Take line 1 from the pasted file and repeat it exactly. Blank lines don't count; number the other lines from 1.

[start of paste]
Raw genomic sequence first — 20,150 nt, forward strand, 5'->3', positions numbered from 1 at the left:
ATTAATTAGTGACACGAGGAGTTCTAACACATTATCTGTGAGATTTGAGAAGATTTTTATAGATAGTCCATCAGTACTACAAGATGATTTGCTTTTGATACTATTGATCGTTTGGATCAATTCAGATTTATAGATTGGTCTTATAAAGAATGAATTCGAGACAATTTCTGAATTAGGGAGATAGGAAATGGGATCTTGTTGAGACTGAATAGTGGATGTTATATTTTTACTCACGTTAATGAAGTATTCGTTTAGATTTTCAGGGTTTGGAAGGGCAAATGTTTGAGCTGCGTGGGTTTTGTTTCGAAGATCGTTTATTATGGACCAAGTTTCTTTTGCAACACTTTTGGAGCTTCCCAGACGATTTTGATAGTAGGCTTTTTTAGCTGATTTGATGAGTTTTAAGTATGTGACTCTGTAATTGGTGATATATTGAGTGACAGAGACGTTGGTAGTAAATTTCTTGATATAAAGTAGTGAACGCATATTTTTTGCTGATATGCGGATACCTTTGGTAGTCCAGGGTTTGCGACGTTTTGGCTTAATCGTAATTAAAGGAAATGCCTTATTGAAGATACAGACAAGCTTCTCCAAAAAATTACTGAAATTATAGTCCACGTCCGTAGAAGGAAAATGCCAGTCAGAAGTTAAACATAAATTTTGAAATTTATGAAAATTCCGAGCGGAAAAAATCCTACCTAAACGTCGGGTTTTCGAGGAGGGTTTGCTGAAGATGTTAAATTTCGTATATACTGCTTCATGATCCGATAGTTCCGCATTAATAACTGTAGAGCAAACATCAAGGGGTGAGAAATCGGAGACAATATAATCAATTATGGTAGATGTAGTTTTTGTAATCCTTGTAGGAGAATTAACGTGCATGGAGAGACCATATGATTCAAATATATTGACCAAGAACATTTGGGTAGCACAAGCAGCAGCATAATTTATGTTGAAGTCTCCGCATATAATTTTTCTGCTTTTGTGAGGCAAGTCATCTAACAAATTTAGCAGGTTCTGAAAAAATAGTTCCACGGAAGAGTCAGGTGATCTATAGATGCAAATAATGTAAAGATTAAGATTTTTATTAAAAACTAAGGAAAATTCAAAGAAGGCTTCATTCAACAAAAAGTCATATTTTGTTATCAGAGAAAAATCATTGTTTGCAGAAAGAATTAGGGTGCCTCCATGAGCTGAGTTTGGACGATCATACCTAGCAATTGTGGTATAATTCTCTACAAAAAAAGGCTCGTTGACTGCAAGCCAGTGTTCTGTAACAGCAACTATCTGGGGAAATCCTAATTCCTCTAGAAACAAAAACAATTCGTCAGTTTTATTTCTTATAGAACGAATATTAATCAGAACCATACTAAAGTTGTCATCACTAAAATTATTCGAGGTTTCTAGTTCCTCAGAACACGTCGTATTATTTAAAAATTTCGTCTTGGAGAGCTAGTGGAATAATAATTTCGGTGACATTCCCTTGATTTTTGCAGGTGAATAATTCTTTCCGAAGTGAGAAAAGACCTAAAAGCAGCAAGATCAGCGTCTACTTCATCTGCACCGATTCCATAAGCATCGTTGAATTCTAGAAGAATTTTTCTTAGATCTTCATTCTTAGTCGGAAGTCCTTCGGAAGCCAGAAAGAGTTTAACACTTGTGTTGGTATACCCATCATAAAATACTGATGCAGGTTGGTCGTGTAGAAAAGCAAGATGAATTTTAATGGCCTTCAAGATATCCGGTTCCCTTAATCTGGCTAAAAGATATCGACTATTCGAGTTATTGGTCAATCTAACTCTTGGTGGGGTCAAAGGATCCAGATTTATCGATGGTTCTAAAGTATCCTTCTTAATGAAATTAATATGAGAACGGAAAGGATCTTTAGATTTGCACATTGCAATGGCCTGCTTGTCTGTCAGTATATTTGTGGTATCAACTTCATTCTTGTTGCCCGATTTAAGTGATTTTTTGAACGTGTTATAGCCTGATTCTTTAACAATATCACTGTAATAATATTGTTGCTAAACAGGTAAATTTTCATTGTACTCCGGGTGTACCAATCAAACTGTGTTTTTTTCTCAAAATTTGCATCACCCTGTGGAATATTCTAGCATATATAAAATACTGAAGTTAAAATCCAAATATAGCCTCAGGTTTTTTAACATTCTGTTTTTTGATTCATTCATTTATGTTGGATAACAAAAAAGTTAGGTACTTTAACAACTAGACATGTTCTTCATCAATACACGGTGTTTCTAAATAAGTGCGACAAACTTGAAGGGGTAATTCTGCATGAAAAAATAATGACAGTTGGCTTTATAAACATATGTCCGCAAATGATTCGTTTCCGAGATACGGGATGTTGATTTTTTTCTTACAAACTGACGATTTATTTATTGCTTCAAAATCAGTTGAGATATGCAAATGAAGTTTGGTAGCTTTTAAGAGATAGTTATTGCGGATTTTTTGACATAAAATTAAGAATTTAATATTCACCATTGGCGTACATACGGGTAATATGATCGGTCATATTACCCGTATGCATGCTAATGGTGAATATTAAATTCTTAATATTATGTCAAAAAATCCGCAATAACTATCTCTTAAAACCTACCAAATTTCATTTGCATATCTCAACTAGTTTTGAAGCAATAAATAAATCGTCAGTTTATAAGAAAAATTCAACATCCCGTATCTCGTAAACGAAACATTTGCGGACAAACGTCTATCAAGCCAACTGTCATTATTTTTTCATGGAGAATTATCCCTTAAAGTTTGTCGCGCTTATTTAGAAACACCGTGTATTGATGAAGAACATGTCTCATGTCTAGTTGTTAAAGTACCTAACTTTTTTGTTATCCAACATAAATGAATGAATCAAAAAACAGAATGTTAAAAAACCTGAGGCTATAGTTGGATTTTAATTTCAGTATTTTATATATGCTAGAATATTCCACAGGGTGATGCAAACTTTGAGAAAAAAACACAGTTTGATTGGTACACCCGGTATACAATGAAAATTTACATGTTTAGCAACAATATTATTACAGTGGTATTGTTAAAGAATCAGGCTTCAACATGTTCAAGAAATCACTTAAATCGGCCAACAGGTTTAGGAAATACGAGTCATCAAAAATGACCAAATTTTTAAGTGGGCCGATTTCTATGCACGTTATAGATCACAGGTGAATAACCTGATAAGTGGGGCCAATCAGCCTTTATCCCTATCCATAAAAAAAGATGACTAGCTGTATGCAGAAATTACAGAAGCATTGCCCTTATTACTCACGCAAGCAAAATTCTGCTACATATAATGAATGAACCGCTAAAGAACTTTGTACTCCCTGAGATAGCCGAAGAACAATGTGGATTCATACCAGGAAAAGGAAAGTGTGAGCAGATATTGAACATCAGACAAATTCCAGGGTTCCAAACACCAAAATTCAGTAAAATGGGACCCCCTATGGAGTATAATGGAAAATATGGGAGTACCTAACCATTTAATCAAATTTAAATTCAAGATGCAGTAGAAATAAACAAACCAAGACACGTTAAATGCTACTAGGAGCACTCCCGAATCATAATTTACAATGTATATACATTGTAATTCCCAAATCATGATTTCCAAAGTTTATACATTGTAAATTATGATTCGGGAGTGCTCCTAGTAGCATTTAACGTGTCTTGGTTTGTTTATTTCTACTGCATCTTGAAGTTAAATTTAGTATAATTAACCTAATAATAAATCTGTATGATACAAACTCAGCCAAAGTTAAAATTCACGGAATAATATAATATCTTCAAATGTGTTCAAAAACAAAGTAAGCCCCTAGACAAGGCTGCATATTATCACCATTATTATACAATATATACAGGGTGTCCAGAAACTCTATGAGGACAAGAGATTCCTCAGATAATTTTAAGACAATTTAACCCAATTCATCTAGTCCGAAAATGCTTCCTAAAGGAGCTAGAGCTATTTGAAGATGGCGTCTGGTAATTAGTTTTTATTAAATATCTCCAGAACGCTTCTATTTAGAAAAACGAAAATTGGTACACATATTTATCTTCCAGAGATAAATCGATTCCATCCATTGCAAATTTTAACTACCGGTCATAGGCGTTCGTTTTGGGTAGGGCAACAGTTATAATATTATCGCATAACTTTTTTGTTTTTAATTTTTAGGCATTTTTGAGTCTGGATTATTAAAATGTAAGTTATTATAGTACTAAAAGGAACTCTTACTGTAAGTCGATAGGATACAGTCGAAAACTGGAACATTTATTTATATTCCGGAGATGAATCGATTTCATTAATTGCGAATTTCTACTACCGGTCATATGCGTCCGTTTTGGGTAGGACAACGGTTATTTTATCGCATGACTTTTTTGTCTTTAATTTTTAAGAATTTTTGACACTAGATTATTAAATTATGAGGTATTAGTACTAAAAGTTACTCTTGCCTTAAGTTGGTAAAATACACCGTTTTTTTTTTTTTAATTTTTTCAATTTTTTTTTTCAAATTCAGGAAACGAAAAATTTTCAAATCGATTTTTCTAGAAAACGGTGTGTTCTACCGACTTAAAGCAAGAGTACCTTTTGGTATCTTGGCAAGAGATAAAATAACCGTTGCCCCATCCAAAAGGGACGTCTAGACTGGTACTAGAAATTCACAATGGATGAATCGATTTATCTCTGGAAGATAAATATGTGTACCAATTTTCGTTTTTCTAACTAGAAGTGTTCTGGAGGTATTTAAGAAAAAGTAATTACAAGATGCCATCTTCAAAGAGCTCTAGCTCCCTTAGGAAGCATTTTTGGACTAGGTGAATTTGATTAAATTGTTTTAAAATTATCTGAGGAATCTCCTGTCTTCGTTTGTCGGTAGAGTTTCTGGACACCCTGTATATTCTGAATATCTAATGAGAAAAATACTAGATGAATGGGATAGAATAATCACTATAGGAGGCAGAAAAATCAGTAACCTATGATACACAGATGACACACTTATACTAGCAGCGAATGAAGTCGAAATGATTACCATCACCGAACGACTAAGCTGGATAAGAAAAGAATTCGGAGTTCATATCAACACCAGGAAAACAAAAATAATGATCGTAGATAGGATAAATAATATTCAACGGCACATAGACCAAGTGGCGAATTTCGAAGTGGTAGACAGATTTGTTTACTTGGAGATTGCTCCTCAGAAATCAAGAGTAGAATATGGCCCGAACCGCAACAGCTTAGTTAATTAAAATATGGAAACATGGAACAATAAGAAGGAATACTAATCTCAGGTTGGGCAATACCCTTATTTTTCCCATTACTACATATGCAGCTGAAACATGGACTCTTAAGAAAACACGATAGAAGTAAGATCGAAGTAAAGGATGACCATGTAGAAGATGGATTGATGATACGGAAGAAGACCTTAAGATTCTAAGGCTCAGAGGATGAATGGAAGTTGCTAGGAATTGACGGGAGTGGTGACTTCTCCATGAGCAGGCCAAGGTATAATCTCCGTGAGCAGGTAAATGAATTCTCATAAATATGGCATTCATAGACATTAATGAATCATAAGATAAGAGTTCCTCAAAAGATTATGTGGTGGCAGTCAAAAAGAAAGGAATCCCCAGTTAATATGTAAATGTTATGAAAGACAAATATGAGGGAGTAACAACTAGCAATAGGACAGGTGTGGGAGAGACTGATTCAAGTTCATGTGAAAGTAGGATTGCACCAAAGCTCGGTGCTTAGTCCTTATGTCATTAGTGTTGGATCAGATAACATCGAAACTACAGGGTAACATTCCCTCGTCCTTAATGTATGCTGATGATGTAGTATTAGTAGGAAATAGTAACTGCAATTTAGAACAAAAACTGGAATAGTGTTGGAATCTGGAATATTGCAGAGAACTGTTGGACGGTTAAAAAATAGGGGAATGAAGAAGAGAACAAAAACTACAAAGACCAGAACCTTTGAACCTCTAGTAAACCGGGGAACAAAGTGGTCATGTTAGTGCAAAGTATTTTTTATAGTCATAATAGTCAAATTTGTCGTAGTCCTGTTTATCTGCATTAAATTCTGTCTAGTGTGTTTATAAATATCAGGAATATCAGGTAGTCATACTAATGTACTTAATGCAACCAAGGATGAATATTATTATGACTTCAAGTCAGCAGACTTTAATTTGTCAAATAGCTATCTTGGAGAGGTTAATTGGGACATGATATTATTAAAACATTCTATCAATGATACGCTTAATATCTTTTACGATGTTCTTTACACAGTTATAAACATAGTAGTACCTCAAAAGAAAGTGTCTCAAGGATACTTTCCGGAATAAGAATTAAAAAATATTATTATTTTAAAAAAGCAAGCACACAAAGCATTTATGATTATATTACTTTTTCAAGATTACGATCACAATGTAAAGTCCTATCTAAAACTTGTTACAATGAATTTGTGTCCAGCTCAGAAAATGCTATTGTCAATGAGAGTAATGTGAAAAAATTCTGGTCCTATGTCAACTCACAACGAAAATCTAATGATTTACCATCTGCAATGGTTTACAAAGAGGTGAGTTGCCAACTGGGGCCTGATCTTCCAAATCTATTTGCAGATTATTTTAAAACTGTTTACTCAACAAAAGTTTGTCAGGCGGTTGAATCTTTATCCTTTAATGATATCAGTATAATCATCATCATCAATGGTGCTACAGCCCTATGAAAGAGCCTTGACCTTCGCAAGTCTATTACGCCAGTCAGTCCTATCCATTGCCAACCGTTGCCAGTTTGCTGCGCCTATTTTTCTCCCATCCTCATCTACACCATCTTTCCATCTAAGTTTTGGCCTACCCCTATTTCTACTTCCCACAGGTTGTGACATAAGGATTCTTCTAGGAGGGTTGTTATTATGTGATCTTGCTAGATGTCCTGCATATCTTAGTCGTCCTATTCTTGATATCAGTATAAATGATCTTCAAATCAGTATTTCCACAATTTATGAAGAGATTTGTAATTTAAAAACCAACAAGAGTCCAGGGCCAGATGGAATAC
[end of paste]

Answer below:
Raw genomic sequence first — 20,150 nt, forward strand, 5'->3', positions numbered from 1 at the left: